Rough sleepers 'urinated on' by public, survey finds
Rough sleepers have described being urinated on, having belongings stolen and being sexually assaulted while living on the streets.
Homeless charity Crisis said of 458 street sleepers it interviewed in England and Wales, 80% had suffered an attack or abuse in 2016.
More than half said they did not report crimes, as many believed that the police would not be able to help them.
The government has promised to support a bill aimed at tackling homelessness.
'Appalling and dehumanising'
Crisis chief executive Jon Sparkes said the report exposed a "horrifying state of affairs".
"We knew it was dangerous on the streets already but the very scale of it is quite shocking," he told BBC News.
He said crimes like urinating on a person, which affected 7% of those surveyed, were "appalling and dehumanising" but that victims often felt too ashamed to go to the police.
'Kicked in the head'
Gary, who has slept rough in Yorkshire, told Crisis he feared gangs of youths who would roam the streets in the early hours.
"Anyone sleeping in the shop door was done," he said. "They used to brick them or worse still - a couple of lads that were sleeping on the streets with me got knifed while they were asleep."
Being homeless was the only reason Simon, also interviewed by Crisis, was kicked in the head by a member of the public this year.
"He said, 'Are you homeless?' I said, 'Yeah' and he just kicked me in the head. I was sat on the floor reading my book."
Many of those interviewed said they had become reclusive in order to avoid violence.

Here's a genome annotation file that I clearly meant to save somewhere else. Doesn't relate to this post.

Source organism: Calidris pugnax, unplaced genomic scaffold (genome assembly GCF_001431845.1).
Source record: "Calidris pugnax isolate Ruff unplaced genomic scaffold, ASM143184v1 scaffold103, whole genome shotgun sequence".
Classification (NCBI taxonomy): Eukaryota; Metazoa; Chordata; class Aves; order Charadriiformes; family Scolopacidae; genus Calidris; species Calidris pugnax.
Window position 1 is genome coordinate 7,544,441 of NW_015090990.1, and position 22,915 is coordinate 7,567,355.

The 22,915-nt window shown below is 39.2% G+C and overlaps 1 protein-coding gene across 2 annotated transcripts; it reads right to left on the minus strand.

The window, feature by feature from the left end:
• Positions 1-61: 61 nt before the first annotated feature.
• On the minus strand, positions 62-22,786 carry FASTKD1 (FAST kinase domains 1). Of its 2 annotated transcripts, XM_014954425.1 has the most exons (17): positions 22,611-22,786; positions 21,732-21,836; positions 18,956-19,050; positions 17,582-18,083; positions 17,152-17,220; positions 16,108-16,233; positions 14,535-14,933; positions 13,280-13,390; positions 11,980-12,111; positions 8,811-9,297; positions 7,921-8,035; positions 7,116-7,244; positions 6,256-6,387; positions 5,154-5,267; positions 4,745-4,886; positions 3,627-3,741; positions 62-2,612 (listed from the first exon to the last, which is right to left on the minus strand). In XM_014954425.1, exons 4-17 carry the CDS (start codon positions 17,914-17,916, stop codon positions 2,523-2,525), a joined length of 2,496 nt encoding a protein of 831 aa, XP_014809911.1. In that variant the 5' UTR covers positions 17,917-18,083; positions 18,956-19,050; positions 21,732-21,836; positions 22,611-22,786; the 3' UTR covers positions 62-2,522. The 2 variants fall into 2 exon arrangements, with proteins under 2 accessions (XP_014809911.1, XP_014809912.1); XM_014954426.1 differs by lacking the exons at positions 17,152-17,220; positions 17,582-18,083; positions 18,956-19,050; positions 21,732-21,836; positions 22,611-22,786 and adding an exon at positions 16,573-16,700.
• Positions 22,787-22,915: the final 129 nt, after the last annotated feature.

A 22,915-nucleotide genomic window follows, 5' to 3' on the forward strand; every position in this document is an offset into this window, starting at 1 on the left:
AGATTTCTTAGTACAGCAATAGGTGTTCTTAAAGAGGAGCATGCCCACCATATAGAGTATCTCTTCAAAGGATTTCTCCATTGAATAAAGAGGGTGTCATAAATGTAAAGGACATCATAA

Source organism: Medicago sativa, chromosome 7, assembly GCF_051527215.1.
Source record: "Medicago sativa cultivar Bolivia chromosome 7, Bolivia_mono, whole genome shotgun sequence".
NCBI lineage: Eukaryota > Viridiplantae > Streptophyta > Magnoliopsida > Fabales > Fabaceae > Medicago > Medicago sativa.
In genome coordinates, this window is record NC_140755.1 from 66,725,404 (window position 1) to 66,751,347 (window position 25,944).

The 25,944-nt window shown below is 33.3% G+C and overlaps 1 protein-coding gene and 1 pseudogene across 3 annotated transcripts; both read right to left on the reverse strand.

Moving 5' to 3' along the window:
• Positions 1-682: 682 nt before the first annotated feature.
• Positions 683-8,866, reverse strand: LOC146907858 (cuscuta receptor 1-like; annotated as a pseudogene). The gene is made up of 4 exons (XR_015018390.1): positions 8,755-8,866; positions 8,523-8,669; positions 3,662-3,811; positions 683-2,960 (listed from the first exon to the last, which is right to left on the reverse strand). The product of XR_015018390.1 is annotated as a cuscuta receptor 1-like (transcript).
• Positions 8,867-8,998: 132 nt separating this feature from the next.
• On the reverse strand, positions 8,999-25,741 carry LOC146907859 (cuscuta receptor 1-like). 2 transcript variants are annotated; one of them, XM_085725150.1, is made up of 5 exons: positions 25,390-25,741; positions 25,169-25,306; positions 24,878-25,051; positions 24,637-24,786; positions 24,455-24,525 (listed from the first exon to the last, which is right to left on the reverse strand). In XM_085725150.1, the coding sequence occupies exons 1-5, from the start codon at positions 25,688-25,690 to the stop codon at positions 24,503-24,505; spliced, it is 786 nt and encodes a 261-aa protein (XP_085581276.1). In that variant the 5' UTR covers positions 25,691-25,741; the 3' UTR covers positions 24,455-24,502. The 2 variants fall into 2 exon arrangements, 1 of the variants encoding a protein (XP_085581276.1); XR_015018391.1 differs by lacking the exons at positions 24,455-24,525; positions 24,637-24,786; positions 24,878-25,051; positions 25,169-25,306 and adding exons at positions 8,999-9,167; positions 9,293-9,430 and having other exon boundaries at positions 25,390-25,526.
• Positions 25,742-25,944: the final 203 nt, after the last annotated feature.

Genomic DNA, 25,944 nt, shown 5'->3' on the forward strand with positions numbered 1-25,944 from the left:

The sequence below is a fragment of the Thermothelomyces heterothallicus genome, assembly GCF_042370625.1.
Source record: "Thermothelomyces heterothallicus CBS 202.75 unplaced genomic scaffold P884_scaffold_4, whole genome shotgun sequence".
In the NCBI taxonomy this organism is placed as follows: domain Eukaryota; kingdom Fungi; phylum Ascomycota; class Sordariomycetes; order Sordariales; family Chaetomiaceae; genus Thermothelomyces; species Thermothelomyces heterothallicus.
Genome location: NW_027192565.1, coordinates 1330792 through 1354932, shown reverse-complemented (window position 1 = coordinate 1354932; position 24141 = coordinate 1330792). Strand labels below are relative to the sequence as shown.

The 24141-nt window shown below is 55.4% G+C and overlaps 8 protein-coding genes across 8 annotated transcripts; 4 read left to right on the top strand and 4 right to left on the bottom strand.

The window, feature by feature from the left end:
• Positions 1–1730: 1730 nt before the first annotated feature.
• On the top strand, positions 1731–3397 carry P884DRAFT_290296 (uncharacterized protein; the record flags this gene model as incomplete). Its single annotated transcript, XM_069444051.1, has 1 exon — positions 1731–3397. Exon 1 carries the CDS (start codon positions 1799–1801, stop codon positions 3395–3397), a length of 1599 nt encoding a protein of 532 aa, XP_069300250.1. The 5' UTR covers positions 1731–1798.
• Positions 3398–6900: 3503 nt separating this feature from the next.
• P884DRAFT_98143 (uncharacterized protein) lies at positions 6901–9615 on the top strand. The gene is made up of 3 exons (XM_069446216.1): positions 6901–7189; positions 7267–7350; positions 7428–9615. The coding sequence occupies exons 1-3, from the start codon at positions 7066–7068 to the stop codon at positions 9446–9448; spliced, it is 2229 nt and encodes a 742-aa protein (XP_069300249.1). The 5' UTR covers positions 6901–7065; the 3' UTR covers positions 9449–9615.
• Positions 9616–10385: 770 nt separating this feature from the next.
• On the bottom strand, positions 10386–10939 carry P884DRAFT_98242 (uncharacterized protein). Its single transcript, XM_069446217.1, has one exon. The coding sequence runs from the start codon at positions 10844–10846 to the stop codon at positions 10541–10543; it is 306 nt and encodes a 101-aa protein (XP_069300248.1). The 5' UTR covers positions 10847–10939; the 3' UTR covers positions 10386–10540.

Dan, from south-west England, said: "I stay by myself quite a lot. I don't want to get involved.
"It doesn't really do me any good mentally because I'm on my own, but I do find it's safer."
Six per cent of the street sleepers surveyed said they had been sexually assaulted in the past year.
"Police need to reassure homeless people their safety is paramount and they will investigate these crimes," Mr Sparkes said.
More than 250,000 people in England are homeless, according to charity Shelter.
On any one night in England last year, an average of 3,569 people slept rough, according to government figures, a 30% increase on the previous year.
Crisis expects to take in 4,000 people over the festive period at its Christmas centres in London, Edinburgh, Newcastle, Coventry and Birmingham.
Volunteers provide hot meals, healthcare and advice on how to access housing, work and benefits.
But Mr Sparkes called on the government to do more to prevent people from losing their homes in the first place.
In January, the Homelessness Reduction Bill will be examined in detail by a House of Commons committee.
Bob Blackman MP, who introduced the bill, has said he hopes it will give people longer to seek help from their local authority.
He proposes councils intervene when someone is facing homelessness within 56 days' time, instead of 28 days as now.